RAM DASS What hurts most? What is the nature of the suffering that is moving you most deeply at this moment. Let's just get the mosaic of it all if we can. What is the suffering that calls to you--that hurts?

 

VOICES The suffering of children.

 

Death of loved ones.

 

My dad is an alcoholic.

 

The rape of the earth.

 

Learning of our slavery that was a long time ago.

 

Hunger in a world of plenty.

 

The way we lash out at each other because we're suffering ourselves.

 

 

JOANNA MACY Beyond the mask of business as usual, there's like a silent scream. So, absolutely essential with the discomfort is communication. We are called upon to find community and to build it, even if it's with one other person. To find a place where truth can happen. To find the place where the truth of our experience can get expressed.

 

 

BHARAT LINDEMOOD I myself am HIV positive, and the issue of AIDS became really relevant to me. I work on a hospital ward for the Shanti Project counselling people with AIDS, and I've been doing that about a year-and-a-half.

You know, a lot of it is my own over-identification sometimes, as a person that's HIV positive, my mind saying, you know, "That could easily be me in that bed."

 

VOICE Yes!

 

BHARAT LINDEMOOD [enters hospital room] Hi, Tony.

 

TONY Hey, how you doing?

 

BHARAT LINDEMOOD OK, how are you?

 

TONY All right.

 

BHARAT LINDEMOOD Yeah? What's new with you today?

 

TONY Haven't seen you for a couple days.

 

BHARAT LINDEMOOD Yeah.

 

TONY I'm real sick.

 

BHARAT LINDEMOOD Are you? What's going on?

 

TONY I feel like I'm going to die.

 

BHARAT LINDEMOOD You feel like you're going to die?

 

TONY [nods]

 

BHARAT LINDEMOOD Yeah? Soon?

 

TONY [nods] Yeah. I didn't sleep last night.

 

BHARAT LINDEMOOD Uh huh. How does it feel, knowing, or feeling, like you're going to die pretty soon?

 

TONY Scared.

 

BHARAT LINDEMOOD Uh huh.

 

TONY Scared to death.

 

BHARAT LINDEMOOD Scared of anything in particular?

 

TONY Dying.

 

BHARAT LINDEMOOD Uhm hmh. Like, what's going to happen?

 

TONY [nods]

 

BHARAT LINDEMOOD Uh huh.

 

TONY Yeah.

 

BHARAT LINDEMOOD What do you think might happen?

 

TONY Well, I don't want to die painfully.

 

BHARAT LINDEMOOD Um hmh. So, you're afraid of the pain before dying?

 

TONY Yeah.

 

BHARAT LINDEMOOD Have the doctors told you what it might be like, in terms of the pain . . .

 

TONY No.

 

BHARAT LINDEMOOD . . . or what you might go through . . .

 

TONY No.

 

BHARAT LINDEMOOD . . . with this KS?

 

TONY Told me two months.

 

BHARAT LINDEMOOD Two months? Uh huh.

 

TONY But that doesn't tell me nothing.

 

BHARAT LINDEMOOD They didn't tell you what to expect, though, huh?

 

TONY No.

 

BHARAT LINDEMOOD Must be scary when you have a hard time breathing.

 

TONY It is.

 

 

JOANNA MACY If we simply attend, and open to those painful contradictions, and speak the pain, we discover--and you can discover it just like that [snaps her finger]--that we are able, if we are true to our experience, to say, "Yes, I suffer with my world."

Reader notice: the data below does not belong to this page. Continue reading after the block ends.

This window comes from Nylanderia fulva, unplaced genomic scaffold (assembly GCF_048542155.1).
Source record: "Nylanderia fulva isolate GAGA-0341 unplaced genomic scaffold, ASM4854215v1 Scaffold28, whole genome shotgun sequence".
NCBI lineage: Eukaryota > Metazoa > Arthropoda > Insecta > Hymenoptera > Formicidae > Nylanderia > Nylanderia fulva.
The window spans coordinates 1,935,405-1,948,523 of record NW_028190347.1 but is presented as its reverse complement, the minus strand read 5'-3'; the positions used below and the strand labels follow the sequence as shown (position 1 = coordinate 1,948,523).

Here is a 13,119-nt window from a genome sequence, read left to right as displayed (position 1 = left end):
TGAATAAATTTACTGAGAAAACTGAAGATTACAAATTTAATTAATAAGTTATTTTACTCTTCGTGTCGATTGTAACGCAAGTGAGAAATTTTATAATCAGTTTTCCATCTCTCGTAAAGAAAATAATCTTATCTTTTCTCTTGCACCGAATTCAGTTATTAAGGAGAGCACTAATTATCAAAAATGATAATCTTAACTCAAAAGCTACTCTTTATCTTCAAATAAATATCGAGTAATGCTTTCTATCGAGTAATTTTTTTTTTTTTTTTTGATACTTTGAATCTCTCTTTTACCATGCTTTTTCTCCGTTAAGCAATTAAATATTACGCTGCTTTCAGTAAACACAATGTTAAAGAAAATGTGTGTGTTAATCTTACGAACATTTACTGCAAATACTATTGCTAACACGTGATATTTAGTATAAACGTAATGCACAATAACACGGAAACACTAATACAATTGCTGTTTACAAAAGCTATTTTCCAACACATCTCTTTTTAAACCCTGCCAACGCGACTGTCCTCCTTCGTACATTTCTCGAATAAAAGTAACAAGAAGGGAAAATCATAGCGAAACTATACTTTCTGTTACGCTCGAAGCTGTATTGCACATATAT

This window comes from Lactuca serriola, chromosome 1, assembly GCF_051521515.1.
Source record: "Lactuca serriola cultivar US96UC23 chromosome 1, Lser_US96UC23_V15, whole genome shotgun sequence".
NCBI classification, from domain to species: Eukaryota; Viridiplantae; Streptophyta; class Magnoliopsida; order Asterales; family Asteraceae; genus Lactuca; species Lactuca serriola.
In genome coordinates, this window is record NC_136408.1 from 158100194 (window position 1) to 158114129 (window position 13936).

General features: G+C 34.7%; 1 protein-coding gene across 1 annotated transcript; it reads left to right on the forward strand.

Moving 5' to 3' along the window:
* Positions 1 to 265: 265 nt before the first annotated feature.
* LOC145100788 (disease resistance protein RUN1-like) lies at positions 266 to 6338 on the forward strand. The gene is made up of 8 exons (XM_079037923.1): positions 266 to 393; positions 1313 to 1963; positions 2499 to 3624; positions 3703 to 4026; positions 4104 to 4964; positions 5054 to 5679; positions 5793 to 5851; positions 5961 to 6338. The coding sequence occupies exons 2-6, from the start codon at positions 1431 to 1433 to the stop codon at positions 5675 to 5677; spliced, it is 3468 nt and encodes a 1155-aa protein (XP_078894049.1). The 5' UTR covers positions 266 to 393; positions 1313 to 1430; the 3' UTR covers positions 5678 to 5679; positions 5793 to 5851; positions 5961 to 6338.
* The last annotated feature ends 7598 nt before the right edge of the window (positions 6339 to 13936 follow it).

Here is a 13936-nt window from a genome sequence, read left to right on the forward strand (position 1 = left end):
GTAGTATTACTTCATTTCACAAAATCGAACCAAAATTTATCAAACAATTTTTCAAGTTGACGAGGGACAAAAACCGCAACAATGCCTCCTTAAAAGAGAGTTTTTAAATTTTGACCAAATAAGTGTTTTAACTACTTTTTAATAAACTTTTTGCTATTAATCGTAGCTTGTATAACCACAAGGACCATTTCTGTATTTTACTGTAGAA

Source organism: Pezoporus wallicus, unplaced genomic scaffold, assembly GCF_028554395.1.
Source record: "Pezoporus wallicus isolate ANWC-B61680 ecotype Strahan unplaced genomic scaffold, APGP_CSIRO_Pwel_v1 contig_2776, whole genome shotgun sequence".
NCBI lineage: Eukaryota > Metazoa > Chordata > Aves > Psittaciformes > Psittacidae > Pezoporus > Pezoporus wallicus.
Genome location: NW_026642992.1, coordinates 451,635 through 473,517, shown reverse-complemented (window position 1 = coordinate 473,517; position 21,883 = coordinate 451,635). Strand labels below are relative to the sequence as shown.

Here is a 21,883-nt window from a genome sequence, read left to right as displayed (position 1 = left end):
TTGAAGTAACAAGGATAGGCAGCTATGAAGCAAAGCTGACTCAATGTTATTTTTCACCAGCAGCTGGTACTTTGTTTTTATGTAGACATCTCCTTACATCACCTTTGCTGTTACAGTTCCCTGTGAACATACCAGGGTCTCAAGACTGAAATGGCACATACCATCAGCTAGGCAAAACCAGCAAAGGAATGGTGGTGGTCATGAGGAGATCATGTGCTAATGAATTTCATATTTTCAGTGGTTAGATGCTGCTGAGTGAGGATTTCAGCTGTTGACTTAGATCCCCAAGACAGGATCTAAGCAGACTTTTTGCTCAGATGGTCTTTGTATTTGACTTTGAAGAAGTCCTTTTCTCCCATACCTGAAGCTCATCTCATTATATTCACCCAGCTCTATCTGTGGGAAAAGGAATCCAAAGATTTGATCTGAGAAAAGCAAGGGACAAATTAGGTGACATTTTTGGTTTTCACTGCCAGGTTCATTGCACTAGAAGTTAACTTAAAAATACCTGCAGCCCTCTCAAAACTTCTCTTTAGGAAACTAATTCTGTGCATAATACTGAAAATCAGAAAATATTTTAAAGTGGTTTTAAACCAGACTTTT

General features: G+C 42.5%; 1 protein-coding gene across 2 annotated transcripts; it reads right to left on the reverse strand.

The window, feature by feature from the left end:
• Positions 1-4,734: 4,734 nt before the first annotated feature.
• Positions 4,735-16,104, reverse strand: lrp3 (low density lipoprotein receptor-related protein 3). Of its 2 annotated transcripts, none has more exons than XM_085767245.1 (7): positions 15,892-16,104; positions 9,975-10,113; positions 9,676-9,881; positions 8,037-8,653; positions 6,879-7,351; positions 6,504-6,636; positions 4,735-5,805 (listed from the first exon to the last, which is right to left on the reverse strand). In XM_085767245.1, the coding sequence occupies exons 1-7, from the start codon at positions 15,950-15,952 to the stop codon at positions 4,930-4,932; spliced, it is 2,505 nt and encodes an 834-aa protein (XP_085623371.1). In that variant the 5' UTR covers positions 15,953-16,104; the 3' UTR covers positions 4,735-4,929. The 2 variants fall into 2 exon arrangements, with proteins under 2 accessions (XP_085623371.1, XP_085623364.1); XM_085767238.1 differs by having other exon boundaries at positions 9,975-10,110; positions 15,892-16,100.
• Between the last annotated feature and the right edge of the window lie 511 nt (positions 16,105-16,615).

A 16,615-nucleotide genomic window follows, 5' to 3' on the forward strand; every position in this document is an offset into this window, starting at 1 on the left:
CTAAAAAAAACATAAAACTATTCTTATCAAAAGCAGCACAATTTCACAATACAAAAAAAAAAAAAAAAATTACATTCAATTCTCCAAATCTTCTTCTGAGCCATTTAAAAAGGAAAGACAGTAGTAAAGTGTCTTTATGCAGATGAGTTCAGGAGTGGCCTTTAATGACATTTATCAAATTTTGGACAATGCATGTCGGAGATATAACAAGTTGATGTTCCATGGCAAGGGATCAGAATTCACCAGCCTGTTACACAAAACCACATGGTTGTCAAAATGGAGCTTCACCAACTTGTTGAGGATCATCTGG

And then comes the extraordinary recognition; and that is that we are capable of suffering with our world, that we are compassionate beings. Out of our interdependence, compassion arises. And so, a lot of, we look around at what we're doing to stifle the voices of, and cries of, compassion within us. And we turn to this addiction and that addiction, into manic consumption of one form or another. We go crazy trying not to hear our compassionate hearts.

 

 

RAM DASS What would you say to an Israeli Jew about how to see a Palestinian at this moment?

 

ZALMAN SCHACHTER My sense is that we won't be able to overcome the distance and the differences between us if we can't grieve for each other.

You know, the experience I had when I came to Hebron, came there to the grave of the Ancestors--Abraham, Isaac, Jacob. I walked in to the office of the Imam of the Mosque, and I said to him, "Sir, I've come to ask your permission to visit the grave of my ancestors." He pointed at the guys with the Uzis outside, and said, "What are you asking me permission. Come on. You know, it's like..." I said, "You and your family have been keeping this holy site for many years, and it's only right that I should ask your permission." He got up from behind his desk, embraced me, walked with me, and showed me the nooks and crannies in the place.

It has something to do with respect. And with understanding that the other one hurts.

 

 

GEORGE STEFFNER I think the reason I fear suffering is because I have the privilege of being a member of a very privileged generation in a very privileged country, and I'm unaccustomed to suffering. My adolescent years were spent in what almost everyone here would probably call poverty. But I can remember only one meal where I almost didn't have enough to eat. And I know there's countries all over the world where every meal means they have not enough to eat. So I try to keep that in mind, and understanding that a reality of life is that there is a lot of suffering around. I can't tell you I've done a lot to relieve that suffering, but I'm starting. That's why I'm here. Thank you.

 

RAM DASS Many of us in this room could say exactly that same thing. And we've got to listen to hear where we feel guilty and that makes us feel better. Or where we say, "Well, I've got a lot of work to do." Or where we say, "The cost of my being part of a socio-economic group and protecting my space--it's costing me more than it's worth."

 

 

AMY KAMINER Change comes about by, somewhere, examining inside yourself, and out in the world. And, if enough people go through that change, you create a force that's large enough to create a change that's beyond one. You know, that it almost takes on a life of its own. And what I would ask is, how, within this small group of ten, we can work together to listen and to respond, and to be able to go through the process, where we can create change as a group--and then kind of work at the various levels of taking it out of this group of ten?